Along the way, Perlstein name-checks currently active conservative journalists Jonah Goldberg, Andrew McCarthy, and Lisa Schiffren as exemplars of the continuing dark tradition of right-wing awfulness. Everything else that has been called “conservatism” in the 20th century—from Robert Taft to Mitt Romney—is so much misdirection, false consciousness, or outright deception. "The history of bait-and-switch between conservative electioneering and conservative governance,” Perlstein writes, “is another rich seam that calls out for fresh scholarly excavation.”
Perlstein does himself one injustice in his essay. It’s not quite right that the rise of Donald Trump jolted him into a new appreciation of the Republican Party’s underlying fascism. He has been edging toward that accusation for years, to the increasing consternation of those who praised his first book.
George Packer's review in The New Yorker of Perlstein's third book noted Perlstein’s trajectory.
In his accounts of the sixties, Perlstein had a more complex view of the decade’s political passions—he took pains to understand the mental world inhabited by Goldwater, Nixon, and their partisans. … But, as the story of modern conservatism moves toward the present, Perlstein’s attitude toward it begins to resemble the dismissiveness of those liberal critics, which takes some of the tension out of his dialectics.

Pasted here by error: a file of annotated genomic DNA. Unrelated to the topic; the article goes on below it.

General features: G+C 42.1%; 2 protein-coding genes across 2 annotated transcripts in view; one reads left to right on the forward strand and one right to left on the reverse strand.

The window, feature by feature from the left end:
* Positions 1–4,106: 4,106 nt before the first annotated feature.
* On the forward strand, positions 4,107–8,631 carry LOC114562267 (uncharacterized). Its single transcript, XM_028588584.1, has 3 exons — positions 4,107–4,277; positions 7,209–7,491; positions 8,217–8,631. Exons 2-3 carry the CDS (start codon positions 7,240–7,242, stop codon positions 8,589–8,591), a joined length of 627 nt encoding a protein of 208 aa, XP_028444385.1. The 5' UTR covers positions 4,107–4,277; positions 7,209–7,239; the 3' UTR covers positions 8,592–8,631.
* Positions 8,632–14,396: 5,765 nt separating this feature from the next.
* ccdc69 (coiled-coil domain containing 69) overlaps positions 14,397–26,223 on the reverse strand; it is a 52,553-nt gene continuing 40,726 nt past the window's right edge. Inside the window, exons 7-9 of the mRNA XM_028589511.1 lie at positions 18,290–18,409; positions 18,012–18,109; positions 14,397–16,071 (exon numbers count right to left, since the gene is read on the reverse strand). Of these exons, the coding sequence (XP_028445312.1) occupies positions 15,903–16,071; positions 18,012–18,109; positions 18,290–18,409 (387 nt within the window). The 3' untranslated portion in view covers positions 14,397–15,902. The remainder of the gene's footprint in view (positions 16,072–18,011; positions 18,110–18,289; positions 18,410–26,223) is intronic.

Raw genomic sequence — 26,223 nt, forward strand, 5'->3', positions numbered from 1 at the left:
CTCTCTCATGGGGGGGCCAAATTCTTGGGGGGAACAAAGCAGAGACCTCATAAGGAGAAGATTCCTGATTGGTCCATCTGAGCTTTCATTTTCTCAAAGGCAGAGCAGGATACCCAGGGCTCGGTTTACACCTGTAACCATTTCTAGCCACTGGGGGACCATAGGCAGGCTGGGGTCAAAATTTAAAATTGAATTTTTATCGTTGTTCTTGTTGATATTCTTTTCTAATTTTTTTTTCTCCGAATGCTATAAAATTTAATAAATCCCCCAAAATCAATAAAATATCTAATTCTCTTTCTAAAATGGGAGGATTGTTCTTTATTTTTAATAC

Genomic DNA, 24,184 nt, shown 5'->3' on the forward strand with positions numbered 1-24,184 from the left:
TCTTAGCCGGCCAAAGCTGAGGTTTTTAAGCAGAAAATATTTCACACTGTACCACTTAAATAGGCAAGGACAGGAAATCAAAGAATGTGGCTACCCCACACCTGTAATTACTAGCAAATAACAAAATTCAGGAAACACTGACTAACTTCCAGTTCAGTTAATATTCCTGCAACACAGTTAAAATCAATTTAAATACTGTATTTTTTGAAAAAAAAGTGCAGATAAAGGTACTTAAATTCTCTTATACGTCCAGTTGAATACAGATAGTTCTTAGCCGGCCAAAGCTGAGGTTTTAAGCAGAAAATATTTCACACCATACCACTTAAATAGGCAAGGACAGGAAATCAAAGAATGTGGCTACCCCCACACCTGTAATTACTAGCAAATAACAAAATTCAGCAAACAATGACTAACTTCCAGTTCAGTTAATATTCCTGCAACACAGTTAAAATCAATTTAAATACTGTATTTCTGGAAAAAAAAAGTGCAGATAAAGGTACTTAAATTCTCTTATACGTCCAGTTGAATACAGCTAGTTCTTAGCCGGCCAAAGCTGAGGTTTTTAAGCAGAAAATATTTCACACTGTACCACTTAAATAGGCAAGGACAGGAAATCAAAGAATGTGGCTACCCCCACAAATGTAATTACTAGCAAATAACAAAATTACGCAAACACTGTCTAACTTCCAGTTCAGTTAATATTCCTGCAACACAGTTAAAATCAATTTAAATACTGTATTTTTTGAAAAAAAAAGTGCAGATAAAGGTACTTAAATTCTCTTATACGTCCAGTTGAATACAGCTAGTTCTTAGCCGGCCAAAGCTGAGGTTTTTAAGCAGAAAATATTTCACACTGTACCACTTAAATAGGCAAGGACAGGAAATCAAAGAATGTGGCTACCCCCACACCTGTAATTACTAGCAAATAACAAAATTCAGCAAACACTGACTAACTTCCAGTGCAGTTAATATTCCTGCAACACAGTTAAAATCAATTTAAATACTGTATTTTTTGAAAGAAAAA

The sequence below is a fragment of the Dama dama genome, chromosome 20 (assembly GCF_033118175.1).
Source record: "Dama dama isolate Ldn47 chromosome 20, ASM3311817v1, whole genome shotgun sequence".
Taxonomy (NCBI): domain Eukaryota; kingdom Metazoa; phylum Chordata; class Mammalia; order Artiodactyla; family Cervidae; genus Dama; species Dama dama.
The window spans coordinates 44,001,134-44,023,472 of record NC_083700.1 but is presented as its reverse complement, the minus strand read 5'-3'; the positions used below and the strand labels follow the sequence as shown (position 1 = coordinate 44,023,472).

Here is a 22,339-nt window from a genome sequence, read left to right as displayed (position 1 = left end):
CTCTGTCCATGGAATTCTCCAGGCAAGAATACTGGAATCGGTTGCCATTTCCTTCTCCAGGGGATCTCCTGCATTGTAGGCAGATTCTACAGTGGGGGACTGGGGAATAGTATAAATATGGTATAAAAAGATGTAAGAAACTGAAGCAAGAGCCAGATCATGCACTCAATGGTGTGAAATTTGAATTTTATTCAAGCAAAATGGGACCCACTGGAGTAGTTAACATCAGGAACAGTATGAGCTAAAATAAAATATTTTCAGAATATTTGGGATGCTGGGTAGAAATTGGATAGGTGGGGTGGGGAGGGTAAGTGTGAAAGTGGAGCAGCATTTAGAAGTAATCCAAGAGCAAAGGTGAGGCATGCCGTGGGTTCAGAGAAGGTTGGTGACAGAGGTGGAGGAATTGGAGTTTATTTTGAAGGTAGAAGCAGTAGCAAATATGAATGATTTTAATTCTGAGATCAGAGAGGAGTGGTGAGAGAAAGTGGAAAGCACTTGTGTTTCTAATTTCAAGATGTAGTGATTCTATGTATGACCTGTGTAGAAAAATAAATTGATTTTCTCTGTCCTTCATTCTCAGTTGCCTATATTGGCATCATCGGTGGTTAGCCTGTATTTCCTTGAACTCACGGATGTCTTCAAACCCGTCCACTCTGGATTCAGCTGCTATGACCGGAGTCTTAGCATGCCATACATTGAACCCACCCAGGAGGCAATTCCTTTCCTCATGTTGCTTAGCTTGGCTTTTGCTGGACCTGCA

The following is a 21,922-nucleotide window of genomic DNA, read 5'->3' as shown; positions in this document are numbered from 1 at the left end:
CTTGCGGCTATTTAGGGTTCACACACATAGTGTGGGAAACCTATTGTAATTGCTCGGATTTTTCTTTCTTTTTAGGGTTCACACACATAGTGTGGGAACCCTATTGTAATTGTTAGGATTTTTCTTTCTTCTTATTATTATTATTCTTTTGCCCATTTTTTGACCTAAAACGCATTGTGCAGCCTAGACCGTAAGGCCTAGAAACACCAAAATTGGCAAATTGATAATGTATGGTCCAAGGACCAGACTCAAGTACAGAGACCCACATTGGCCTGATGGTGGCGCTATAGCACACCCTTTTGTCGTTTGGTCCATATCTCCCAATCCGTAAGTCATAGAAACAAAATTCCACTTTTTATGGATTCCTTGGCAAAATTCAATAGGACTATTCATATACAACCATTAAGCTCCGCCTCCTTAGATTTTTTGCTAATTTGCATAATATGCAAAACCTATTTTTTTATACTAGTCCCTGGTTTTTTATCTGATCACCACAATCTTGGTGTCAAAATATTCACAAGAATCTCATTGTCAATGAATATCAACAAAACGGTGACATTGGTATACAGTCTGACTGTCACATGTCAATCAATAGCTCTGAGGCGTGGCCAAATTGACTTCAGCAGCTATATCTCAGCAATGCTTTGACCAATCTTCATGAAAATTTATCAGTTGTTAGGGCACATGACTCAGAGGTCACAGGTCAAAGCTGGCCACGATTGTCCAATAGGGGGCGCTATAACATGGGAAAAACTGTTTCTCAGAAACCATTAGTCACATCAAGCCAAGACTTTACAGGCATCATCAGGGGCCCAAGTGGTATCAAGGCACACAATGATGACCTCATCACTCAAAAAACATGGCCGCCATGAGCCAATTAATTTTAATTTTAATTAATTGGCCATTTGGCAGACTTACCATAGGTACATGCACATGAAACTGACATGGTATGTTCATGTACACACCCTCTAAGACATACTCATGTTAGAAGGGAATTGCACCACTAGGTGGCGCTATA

In our own pages, Sam Tanenhaus offered a similar criticism of that book.
Perlstein’s gift for energetic caricature and his taste for bizarre incidents have overpowered his impulse to sift through the ideas and beliefs that animate his subjects, and to grapple seriously with a politics rooted in authentic if not always coherent dissent.
The deterioration has only accelerated since then, and it’s worth considering why—not to score points off Perlstein, but to think more deeply together about how (and how not) to do intellectual history.
It’s certainly true that the United States has noteworthy traditions of illiberalism and political violence. The 1920s suffered terrorist violence not only at the hands of the Ku Klux Klan, but also those of anarchist bombers who maimed and killed hundreds of people from 1919 to 1921. From the Civil War to World War II, American labor relations were more violent than those of most other industrialized countries. Four presidents have been assassinated; four others—Theodore Roosevelt, Franklin Roosevelt, Gerald Ford, and Ronald Reagan—only narrowly survived or escaped a bullet. Race riots have ripped apart American cities for almost as long as there have been American cities.
Donald Trump’s campaign for president certainly drew much energy from this long tradition of political violence. So too did some of Trump’s opponents: Protests in Washington, D.C. on Trump’s Inauguration Day did damage to property, sent two police officers to hospital, and led to 200 arrests. Smaller scale versions of this form of violent protest have targeted colleges—notably Berkeley and Middlebury—that have invited speakers whom rioters deemed sympathetic to Trump’s cause.